So, did yesterday’s question confuse you just as much as it confused me? I’ve got a few good suggestions during the day.

There is only one solution to the exercise, either the plane takes of or it doesn’t. To simplify things, both the tyres and the conveyer belt can handle the stress.

First, let’s examine the, to most people, obvious and only logic answer: The plane can’t take off. The reasoning is rather straight forward. Most of us have probably boarded an aircraft and flown from point A to point B. Lift is the force that keeps the plane in the air between point A and point B and lift can only be produced when air is moving over the wings. During take off, the plane accelerates on the runway until it has enough speed - and lift - to take off. In short; the plane has to have a certain forward speed relative to the air surrounding it to take off.

Now, our intuition tells us that to gain speed, the plane’s tyres have to move on the stationary ground. Again, most of us have experienced this first hand. An airplane with its tyres on a conveyer belt that is moving at the same speed, but in the opposite direction of the tyres, will of course never gain any speed at all. Most of us have been in similar situations. If you run a treadmill and you start at the middle of it you will never be able to reach the front if the treadmill always keeps the same speed as your feet, but in the opposite direction. You are stationary compared to the ground and will not gain any speed relative to the air around you. Another example is emission testing on cars. You drive your car onto those roller things and accelerate. If everything works all right, the car will be absolutely stationary compared to the ground, even if the wheels are moving.

Our, at least my, intuition and sense of logic say that the same will happen to the plane. Unfortunately, as I wrote yesterday, the great minds of the internet - and some of the commenters here - tell a different story. The next part of this entry is my attempt to convince myself that the plane really will take off and that the conveyer belt has little or no effect.

The big difference between your feet (or the car) and the aircraft is that the aircraft is pushed forward by a force not directly connected to the conveyer belt - the jet engines. The jet engines will push the aircraft forward by sucking the air over the wings, thus creating the necessary _air_speed and lift. The aircraft will move forward, even if the conveyer belt is moving in the opposite direction. Michael Buffington has an analogy that might help:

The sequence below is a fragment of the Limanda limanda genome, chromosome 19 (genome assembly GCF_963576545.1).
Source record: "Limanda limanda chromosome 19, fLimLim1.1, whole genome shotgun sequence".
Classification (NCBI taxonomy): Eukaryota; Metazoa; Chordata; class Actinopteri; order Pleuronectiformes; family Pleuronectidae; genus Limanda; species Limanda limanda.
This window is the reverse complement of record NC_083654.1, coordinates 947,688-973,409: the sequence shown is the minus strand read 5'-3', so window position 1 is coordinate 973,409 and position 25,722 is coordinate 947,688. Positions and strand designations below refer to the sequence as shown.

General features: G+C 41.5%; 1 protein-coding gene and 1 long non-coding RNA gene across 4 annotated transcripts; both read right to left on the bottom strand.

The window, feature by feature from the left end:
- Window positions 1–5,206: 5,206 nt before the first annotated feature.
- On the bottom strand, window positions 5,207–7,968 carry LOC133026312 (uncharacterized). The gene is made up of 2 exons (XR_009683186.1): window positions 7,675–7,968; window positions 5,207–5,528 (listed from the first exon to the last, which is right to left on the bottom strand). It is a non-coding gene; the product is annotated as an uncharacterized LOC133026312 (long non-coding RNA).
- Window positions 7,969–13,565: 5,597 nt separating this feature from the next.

Picture this - you’re standing on a skateboard that is riding on a treadmill. One person is standing in front of the skateboard on firm ground, and the two of you are holding a rope. This person pulls on the rope that you’re holding so that the rope moves exactly an inch per second, advancing you forward. No matter what speed the treadmill is going, as long as that person maintains the same rate of pull, you’ll advance forward an inch per second. Your skateboard wheels might go faster or slower in relation to the speed of the belt, but you’ll pretty easily advance forward. Change the rope to a stick, and the conveyor belt can travel in either direction at either speed and be just as irrelevant.

One might argue that the conveyer belt will accelerate backwards to cancel the forward acceleration, but that would not matter as length of the rope between your friend and you will be shorter, meaning that you have moved forward. The bad thing here is that my brain doesn’t really grasp that this example has much effect on the aircraft problem as there is no rope for it to hang on to. Or maybe there is? An invisible rope of air molecules? The jet engines are the aircraft’s arms, which grabs the air molecule rope and pulls itself forward. This will increase the airspeed as air molecules are sucked over the wings. As discussed earlier the air flowing over the wings will produce lift, which in turn will allow the plane to take off.

Let’s take it one step further. Remove the tyres, strap the aircraft horizontally to a structure hanging above the ground from a crane and turn the aircraft into a rocket with a fat ass rocket engine. This might be to take it a little bit too far since the rocket engine doesn’t work in exactly the same way as a jet engine, but it’s similar - to some extent. Roar is a rocket scientist, so he might be able to bury this theory without much effort. Anyway, turn on the rocket engine, full power, and release the rocket from the structure. Its engines will push so much air that the rocket will fly. Even if it was stationary just a moment ago.

OK, I admit it, the rocket example sucked and has little or no relevance at all as the Plane-Will-Take-Off-Party argues that the plane will move forward and take off more or less normally and not take off standing still relative to the ground. But, hey, it was an honest try.

Even though I might have convinced myself that the plain will take off by now (sort of, or maybe not), I’d really like to see it in real life. Can someone please rig a runway with a huge conveyer belt and place an aircraft with a good pilot on it?

Now, this might not have been the best scientific explanation and it’s somewhat poorly written - mostly because I’m not a scientist and that English is not my mother tongue - but I hope you feel a little bit more enlightened. Or confused.

Welcome back tomorrow when I’ll try to get to the bottom of the murder of John F. Kennedy.